London – Rabbi’s Remarks On Same Sex Relationships Generate A Storm Of Controversy

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    FILE - Rabbi Joseph Dweck speaks at a Lights Out WWI Remembrance Ceremony at the Bevis Marks Synagogue on August 4, 2014 in London, United Kingdom.(Photo by Dan Dennison/Getty Images)London – The senior rabbi of a Sephardic synagogue in London has found himself at the center of a raging firestorm after labeling the acceptance of same sex relationships as a “fantastic development for humanity.”

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    Rabbi Joseph Dweck, head of the 360 year old S&P Sephardi Community in the United Kingdom, gave a lecture earlier this month where he spoke openly about homosexuality, saying that same sex relationships allows people to express love for others without being viewed as “deviant or problematic” reported Britain’s Jewish News (http://bit.ly/2qwUjLj).

    “The act remains an issue, but if we can deal with the peripheral issues, it changes how we address these things,” said Rabbi Dweck. “That’s good for society. If we do not hang our prejudices at the door, we will be on the outside. Society will move forward and the world is moving towards love.”

    Rabbi Dweck received his semicha from Rabbi Ovadia Yosef and is married to Rabbi Yosef’s granddaughter. He earned a degree in liberal studies from Santa Monica College in California where he studied psychology and philosophy.

    Before officially stepping in as the senior rabbi at S&P Sephardi community in 2014, Rabbi Dweck served as former rabbi of the Syrian Congregation Shaare Shalom and headmaster of the Barkai Yeshiva, both in Brooklyn.

    Rabbi Dweck said that it is people, not Jewish law, who oppose the same sex revolution.

    “Whatever hang ups you have are yours,” said Rabbi Dweck,. “Don’t blame them on the Torah.”

    London’s Jewish Chronicle (http://bit.ly/2qx2VkX), whose viewpoint on religious matters ranges from the secular to the Orthodox, described Rabbi Dweck’s 97 minute lecture as “courageous” and “nuanced” calling it “a sophisticated attempt to offer a view which is both faith to an Orthodox understanding of the Torah and at the same time open to new ways of thinking.”

    But others had a far less positive reaction to Rabbi Dweck’s controversial statements.

    Rabbi Aaron Bassous, a well known Sephardic rabbi in Golders Green, spared no criticism of Rabbi Dweck, calling his lecture “twisted, misguided and mistaken.” Rabbi Bassous issued a statement with Beth Hamedrash Knesset Yehezkel saying that Rabbi Dweck’s words lacked halachic grounding.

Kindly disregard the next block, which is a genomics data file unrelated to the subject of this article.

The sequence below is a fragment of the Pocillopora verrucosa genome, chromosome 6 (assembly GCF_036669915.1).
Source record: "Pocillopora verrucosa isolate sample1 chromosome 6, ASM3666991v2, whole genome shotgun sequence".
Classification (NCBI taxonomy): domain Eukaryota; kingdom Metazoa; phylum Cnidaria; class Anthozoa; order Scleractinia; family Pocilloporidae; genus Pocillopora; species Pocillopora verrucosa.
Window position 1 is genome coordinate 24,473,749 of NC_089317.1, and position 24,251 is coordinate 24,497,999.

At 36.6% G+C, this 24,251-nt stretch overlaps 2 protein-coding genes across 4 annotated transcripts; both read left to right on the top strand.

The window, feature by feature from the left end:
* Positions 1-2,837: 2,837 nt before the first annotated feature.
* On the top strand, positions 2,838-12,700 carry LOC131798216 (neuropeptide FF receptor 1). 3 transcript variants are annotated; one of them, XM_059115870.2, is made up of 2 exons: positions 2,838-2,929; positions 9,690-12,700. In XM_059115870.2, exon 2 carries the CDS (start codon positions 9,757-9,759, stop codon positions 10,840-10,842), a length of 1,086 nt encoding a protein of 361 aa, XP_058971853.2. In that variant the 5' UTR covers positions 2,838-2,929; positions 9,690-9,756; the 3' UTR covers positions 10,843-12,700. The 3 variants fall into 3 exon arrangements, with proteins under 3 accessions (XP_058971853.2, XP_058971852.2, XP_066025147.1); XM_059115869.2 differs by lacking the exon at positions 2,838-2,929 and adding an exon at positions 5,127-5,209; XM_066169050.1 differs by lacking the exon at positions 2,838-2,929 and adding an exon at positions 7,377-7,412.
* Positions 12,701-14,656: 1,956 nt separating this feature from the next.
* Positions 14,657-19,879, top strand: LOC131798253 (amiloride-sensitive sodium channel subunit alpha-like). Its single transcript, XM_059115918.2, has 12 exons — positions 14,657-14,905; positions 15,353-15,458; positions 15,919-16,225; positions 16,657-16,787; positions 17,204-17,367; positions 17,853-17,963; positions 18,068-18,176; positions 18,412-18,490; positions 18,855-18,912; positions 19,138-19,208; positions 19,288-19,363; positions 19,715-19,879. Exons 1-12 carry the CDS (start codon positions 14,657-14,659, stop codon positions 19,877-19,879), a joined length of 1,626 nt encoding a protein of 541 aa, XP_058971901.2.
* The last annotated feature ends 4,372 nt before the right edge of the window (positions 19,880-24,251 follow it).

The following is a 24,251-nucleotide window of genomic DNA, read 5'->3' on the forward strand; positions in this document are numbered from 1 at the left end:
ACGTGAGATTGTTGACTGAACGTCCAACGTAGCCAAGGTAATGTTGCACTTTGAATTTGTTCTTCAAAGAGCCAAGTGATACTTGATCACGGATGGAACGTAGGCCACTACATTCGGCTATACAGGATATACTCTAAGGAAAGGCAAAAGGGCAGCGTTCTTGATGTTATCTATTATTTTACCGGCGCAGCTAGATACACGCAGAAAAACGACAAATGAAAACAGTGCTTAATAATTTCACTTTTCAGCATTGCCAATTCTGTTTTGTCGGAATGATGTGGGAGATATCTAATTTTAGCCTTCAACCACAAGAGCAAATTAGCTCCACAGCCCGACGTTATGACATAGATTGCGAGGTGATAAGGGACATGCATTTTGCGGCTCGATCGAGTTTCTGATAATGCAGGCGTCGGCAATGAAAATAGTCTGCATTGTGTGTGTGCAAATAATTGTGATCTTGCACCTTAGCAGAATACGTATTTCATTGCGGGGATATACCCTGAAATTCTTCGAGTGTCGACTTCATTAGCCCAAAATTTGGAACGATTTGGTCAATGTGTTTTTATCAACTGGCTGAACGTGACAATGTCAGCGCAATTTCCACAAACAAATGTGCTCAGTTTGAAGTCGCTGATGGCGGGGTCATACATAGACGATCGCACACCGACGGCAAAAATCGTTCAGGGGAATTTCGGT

“We have found it our obligation to warn the masses that his words are nothing and can only be defined as damaging.”

    Rabbonim in London criticized Rabbi Dweck for comparing feminism to homosexuality, calling both wonderful developments in society. They also took him to task for saying that as times change, what was once considered unacceptable might become possibly permissible today.

    A meeting between Rabbi Bassous, a group of London dayanim and Rabbi Dweck resulted in audio of the lecture being removed from the S&P Community website.

    Rabbi Dweck noted that the lecture had been taken down only to avoid controversy and that he was not distancing himself from his remarks.

    “Nothing was said contrary to Jewish law, nor was it a political statement of any kind,” said Rabbi Dweck. It has only been removed from our website because the study of Torah should not cause needless arguments.”

    In an interview with Israeli news site Kikar Hashabat (http://bit.ly/2qwXouM), Rabbi Dweck defended his remarks, stressing the importance of an open minded approach to societal tends.

    “We are losing our youth because if they have to choose between including different types of people in our community and Torah, they will choose inclusion,” said Rabbi Dweck. “This is a big problem and in my opinion, it is forbidden for rabbonim to ignore it.”

    Now that his remarks are no longer available online, Rabbi Dweck said that he believes that Rabbi Bassous is alone in his opposition to the statements on homosexuality. Rabbi Bassous will be giving a shiur on Monday night at Beth Hamedrash Knesset Yehezkel in Golders Green addressing Rabbi Dweck’s remarks.

    “It’s hard to believe that these words came out of the mouth of someone who describes himself as an Orthodox rabbi,” said Rabbi Bassous.


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    31 Comments
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    Curiosity
    Curiosity
    7 years ago

    Sounds like this Rabbi lost his foundations.

    happypappy
    happypappy
    7 years ago

    According ro LGBT, they consider themselves an ” alternative lifestyle”.
    Alternative means, for example, different routes that u can take to get feom where i live, miami, to disney. You van take a highway, toll road or avoid all highways with state roads. But all roads lead to disney.

    Forget aboit referring to religion. The purpose of life according to basic science, is the ability to procreate and perpetuate your species. LGBT lifestyle can never achieve this if this were the accepted norm.